Ad fontes is a Latin expression which means "[back] to the sources" (lit. "to the sources"). The phrase epitomizes the renewed study of Greek and Latin classics in Renaissance humanism. Similarly, the Protestant Reformation called for renewed attention to the Bible as the primary source of Christian faith. The idea in both cases was that sound knowledge depends on the earliest and most fundamental sources.
This phrase is related to ab initio, which means "from the beginning". Whereas ab initio implies a flow of thought from first principles to the situation at hand, ad fontes is a retrogression, a movement back towards an origin, which ideally would be clearer than the present situation.
quemadmodum desiderat cervus ad fontes aquarum ita desiderat anima mea ad te Deus.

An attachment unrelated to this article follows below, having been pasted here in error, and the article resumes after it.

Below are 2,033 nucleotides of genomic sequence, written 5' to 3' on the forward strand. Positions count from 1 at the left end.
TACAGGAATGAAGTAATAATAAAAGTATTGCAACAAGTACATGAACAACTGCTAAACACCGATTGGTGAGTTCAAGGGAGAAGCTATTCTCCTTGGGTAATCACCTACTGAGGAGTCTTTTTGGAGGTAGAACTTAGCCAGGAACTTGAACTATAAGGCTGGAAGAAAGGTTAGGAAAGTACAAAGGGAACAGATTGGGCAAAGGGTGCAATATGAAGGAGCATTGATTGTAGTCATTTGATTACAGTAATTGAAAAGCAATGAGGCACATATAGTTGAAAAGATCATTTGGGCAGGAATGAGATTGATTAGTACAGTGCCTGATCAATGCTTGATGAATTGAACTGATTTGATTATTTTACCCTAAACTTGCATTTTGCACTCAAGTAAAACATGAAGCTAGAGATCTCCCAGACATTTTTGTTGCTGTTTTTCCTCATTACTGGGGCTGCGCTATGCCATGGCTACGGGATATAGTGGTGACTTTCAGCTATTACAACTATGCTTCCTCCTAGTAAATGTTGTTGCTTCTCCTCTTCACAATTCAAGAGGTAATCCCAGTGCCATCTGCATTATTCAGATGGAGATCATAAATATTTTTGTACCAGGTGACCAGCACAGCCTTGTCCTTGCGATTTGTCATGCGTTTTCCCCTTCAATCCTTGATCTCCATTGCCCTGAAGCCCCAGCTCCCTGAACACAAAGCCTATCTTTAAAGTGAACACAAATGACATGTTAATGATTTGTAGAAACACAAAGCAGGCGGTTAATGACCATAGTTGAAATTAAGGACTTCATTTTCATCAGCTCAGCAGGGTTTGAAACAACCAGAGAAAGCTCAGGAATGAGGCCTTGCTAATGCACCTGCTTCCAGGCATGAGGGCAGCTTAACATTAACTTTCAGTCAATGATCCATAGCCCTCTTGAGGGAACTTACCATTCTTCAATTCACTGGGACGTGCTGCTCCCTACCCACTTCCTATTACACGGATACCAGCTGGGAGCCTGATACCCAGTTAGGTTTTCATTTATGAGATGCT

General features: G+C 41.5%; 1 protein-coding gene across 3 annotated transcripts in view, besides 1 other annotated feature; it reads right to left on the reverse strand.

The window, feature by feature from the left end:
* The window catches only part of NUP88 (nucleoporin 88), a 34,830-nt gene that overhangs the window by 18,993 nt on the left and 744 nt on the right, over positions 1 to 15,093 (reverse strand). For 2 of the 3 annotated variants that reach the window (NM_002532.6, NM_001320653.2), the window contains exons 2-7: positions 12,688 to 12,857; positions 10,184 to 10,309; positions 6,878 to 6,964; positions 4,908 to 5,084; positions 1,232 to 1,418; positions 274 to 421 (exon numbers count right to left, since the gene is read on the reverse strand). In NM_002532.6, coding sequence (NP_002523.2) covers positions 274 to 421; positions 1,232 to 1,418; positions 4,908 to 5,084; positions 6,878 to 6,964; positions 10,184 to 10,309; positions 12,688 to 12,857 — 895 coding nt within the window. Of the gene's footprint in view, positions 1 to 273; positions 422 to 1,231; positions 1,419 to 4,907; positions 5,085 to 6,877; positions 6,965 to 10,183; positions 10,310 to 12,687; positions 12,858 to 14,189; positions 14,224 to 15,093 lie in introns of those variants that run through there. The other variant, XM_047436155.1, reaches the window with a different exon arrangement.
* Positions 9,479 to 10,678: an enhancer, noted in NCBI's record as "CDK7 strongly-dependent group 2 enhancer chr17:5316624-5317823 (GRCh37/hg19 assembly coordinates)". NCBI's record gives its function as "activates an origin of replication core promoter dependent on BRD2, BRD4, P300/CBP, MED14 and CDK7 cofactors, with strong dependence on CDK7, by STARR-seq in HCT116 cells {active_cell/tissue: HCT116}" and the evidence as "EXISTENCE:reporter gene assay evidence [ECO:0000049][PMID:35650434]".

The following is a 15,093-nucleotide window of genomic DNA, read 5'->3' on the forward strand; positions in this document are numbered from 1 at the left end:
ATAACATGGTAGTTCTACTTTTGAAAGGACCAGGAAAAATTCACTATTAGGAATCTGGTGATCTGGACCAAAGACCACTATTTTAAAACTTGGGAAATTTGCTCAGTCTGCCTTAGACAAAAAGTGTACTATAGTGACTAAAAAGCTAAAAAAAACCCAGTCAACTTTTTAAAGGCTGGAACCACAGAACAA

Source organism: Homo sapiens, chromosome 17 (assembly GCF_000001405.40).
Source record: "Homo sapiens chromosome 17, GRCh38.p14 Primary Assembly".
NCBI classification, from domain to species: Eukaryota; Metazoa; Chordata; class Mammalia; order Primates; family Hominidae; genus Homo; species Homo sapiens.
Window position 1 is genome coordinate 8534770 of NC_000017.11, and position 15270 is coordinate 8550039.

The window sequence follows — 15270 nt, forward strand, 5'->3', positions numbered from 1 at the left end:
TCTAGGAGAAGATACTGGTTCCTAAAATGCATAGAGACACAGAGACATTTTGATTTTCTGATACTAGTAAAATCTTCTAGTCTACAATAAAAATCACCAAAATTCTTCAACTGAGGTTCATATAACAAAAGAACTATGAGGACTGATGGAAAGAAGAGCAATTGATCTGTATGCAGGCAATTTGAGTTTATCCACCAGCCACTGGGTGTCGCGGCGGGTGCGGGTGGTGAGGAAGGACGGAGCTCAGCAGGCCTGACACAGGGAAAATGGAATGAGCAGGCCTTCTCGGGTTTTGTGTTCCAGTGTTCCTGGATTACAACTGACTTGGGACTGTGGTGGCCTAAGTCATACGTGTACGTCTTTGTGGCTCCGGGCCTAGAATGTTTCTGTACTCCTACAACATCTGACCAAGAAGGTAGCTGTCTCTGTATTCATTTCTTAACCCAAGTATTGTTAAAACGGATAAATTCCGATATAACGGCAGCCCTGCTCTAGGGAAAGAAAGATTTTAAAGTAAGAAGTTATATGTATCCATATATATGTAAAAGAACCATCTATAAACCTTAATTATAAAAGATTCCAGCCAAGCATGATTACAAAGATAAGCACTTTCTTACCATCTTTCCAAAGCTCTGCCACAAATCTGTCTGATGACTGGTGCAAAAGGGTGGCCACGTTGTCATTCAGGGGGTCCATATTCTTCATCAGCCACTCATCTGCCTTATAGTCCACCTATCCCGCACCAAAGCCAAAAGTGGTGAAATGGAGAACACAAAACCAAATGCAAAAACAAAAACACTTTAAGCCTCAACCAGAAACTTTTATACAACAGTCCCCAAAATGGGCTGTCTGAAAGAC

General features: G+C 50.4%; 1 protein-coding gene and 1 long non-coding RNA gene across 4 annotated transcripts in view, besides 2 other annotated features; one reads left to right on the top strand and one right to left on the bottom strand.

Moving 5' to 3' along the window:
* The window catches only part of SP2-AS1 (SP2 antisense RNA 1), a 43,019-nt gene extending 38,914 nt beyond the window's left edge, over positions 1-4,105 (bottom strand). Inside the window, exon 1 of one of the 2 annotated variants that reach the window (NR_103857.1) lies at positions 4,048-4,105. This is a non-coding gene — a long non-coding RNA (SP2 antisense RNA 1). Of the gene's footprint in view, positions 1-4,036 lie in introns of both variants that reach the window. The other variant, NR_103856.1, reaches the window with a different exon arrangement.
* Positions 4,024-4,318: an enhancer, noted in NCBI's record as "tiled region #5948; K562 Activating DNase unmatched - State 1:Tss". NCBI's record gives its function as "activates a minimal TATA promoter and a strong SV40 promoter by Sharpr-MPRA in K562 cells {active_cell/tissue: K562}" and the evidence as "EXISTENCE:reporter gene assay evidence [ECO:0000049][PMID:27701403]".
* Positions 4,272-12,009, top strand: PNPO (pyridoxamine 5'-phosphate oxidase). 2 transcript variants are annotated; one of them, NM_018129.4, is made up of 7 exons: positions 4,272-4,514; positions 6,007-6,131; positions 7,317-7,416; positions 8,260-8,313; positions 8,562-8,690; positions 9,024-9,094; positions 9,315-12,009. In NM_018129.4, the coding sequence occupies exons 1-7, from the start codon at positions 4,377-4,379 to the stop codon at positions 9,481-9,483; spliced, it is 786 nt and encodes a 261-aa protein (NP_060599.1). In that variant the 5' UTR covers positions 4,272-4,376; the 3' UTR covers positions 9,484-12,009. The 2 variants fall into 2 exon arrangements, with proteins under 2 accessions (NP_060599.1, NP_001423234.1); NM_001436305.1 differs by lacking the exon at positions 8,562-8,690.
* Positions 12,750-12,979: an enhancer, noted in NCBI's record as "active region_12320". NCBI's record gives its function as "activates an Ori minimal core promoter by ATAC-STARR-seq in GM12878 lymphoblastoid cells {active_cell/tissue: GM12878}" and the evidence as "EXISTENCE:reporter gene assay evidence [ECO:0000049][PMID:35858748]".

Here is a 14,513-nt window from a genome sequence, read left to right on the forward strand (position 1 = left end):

(In the same way that the stag is drawn unto the sources of water, so is my soul drawn unto you, God.)
Sed in primis ad fontes ipsos properandum, id est graecos et antiquos.
(Above all, one must hasten to the sources themselves, that is, to the Greeks and ancients.)
- "William Whitaker's Words". www.archives.nd.edu. Retrieved 11 December 2017.
- The fundamental feature of Renaissance Humanism is summed up in the concept of ad fontes. It was believed that by studying the original texts whether, classical or Biblical, that there could be an actualization of the events described."Archived copy". Archived from the original on 2007-02-07. Retrieved 2007-02-13.CS1 maint: Archived copy as title (link)
- Latin Vulgate Bible, Book Of Psalms Psalm 41
- Truth and Method, p.502 of the 1989 revised English translation.
- "On the method of study and reading and interpreting authors." Erasmus von Rotterdam: De ratione studii ac legendi interpretandique auctores, Paris 1511, in: Desiderii Erasmi Roterodami Opera omnia, ed. J. H. Waszink u. a., Amsterdam 1971, Vol. I 2, 79-151.
- J.D. Tracy, Ad Fontes: The Humanist Understanding of Scripture as Nourishment for the Soul, in Christian Spirituality II: High Middle Ages and Reformation, (1987), editor Jill Raitt